I have the Legendre polynomials base $\{p_0 = 1, p_1 = x, p_2 = x^2 - \frac{1}{3}\}$ which is known to be orthogonal on $[-1,1]$ with respect to $\int_{-1}^1f(x)g(x)\text{ }dx$ and I want a base $\{\phi_1, \phi_2,\phi_3\}$, orthogonal on $[a,b]$ with respect to $\int_a^bf(x)g(x)\text{ }dx$, given that $$\langle p_0,p_0\rangle=2, \langle p_1,p_1\rangle=\frac{2}{3}\text{ and } \langle p_2,p_2\rangle=\frac{8}{45}$$ for inner product on $[-1,1]$

I know I could straighly use Gram-Schmidt orthogonalization process, but I want to get $\phi_1, \phi_2, \phi_3$ with the info given above to minimize calculations (as I would do in a test).

  • 2
    $\begingroup$ Try a linear change of variables. $\endgroup$ – Angina Seng May 31 '17 at 4:49
  • $\begingroup$ I yet don't know how to use the given info, can you give more information? $\endgroup$ – AnalyticHarmony May 31 '17 at 4:54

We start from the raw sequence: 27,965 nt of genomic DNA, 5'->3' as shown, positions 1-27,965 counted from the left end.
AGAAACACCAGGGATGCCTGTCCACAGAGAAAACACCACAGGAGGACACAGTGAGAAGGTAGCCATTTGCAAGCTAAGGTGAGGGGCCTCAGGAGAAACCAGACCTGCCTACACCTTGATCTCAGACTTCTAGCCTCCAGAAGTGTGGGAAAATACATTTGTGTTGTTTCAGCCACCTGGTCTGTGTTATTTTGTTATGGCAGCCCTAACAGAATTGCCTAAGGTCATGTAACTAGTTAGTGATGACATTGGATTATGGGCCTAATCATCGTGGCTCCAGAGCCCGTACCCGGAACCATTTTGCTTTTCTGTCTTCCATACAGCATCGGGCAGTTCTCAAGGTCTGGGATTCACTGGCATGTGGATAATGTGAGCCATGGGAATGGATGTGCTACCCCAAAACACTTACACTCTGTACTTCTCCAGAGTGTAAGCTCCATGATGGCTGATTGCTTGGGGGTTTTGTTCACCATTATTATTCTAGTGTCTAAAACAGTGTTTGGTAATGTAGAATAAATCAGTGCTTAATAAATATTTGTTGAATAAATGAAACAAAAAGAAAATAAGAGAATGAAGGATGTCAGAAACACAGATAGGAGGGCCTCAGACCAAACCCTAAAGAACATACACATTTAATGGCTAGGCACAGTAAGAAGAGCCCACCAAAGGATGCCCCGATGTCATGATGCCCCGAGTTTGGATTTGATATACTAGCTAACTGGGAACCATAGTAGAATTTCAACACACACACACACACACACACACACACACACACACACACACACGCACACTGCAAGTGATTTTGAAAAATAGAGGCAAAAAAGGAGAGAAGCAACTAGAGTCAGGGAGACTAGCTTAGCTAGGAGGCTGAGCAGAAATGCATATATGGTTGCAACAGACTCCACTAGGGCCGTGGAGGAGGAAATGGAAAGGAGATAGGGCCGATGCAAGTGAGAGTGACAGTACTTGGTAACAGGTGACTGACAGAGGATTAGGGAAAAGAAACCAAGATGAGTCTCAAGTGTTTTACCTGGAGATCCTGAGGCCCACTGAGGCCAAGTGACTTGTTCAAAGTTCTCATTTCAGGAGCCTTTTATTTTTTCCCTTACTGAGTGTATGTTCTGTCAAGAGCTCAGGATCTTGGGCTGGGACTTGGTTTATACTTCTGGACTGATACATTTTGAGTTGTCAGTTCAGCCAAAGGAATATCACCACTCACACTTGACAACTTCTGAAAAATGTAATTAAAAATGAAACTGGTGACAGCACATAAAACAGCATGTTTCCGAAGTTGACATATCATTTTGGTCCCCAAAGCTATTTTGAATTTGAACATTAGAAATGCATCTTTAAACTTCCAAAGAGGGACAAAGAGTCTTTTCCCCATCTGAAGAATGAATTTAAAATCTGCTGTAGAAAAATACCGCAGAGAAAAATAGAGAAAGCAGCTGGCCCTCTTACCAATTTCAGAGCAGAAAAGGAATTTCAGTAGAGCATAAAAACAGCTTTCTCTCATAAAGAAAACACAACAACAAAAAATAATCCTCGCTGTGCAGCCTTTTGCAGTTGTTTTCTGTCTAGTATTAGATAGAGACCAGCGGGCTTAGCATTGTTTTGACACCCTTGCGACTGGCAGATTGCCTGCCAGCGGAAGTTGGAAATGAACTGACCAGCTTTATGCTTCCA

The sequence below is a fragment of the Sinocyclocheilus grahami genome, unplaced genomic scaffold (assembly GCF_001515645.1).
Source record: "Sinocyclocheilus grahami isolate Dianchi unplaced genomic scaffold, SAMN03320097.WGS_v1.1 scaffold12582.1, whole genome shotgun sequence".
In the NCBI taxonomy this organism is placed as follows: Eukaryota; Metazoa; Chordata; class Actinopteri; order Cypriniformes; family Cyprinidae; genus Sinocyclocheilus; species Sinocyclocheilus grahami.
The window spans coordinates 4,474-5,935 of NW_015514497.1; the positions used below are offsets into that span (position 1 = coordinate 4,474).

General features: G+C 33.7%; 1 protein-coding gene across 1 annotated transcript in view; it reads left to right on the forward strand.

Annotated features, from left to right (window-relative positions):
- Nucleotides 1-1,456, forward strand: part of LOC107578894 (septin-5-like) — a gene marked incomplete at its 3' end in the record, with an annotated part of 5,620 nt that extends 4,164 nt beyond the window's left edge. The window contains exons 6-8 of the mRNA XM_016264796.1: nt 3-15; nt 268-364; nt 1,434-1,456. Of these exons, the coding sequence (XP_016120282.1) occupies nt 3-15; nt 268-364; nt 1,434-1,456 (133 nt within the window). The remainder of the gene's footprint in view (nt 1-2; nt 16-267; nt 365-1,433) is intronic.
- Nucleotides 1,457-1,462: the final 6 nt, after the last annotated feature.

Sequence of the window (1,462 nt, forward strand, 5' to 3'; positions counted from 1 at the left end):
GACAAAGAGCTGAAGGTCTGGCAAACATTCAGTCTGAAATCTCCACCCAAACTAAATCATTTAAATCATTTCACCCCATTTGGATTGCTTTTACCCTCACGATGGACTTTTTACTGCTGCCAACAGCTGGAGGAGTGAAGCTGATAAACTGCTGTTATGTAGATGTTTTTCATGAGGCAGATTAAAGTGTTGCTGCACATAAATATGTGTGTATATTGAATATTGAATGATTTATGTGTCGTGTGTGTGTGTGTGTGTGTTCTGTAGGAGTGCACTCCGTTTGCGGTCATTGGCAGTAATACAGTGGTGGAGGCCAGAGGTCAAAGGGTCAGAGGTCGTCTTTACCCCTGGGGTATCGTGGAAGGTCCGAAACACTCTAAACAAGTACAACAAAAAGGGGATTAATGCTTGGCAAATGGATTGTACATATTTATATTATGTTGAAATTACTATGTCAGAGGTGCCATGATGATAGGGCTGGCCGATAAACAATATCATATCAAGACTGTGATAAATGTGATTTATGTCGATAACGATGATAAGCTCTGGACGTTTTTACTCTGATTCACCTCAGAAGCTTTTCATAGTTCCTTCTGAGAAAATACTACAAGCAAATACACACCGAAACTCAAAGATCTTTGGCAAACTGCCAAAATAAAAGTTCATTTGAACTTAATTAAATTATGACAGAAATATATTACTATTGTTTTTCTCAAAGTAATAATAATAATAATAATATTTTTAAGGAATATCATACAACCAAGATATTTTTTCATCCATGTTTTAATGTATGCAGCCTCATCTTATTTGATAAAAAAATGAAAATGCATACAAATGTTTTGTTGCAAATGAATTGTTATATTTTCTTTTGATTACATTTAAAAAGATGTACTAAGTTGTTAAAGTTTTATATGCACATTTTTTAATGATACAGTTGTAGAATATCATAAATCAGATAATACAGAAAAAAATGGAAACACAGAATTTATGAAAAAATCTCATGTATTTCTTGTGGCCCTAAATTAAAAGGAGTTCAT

Define $$\phi_1(x) = 1$$ $$ \phi_2(x)=\frac{2(x-a)}{b-a}-1$$ $$ \phi_3(x)=\left(\frac{2(x-a)}{b-a}-1\right)^2-\frac{1}{3}$$

Which we obtained by the substitution $t\to \frac{2(t-a)}{b-a}-1$ which maps $[a,b] \to [-1,1]$

Check that this preserves the inner product.

  • $\begingroup$ The functions defined this way are not orthogonal on [a,b]. For example: for $[2,3]$ we have $\phi_0 = 1$ and $\phi_1 = x-2$ and $\int_2^3 \phi_0 \phi_1 dx = \int_2^3 x-2 dx = \frac{1}{2}$. $\endgroup$ – AnalyticHarmony May 31 '17 at 6:21
  • $\begingroup$ Yes, but you can normalize.(Find constants $c_0,c_1,c_2$ to divide these functions) $\endgroup$ – Guy May 31 '17 at 6:26
  • $\begingroup$ I can't understand, I want them orthogonal, not with norm 1 $\endgroup$ – AnalyticHarmony May 31 '17 at 6:28
  • 1
    $\begingroup$ Sorry, I meant to map to $[-1,1]$. editing $\endgroup$ – Guy May 31 '17 at 6:28
  • 1
    $\begingroup$ @FryanBury check now $\endgroup$ – Guy May 31 '17 at 6:31

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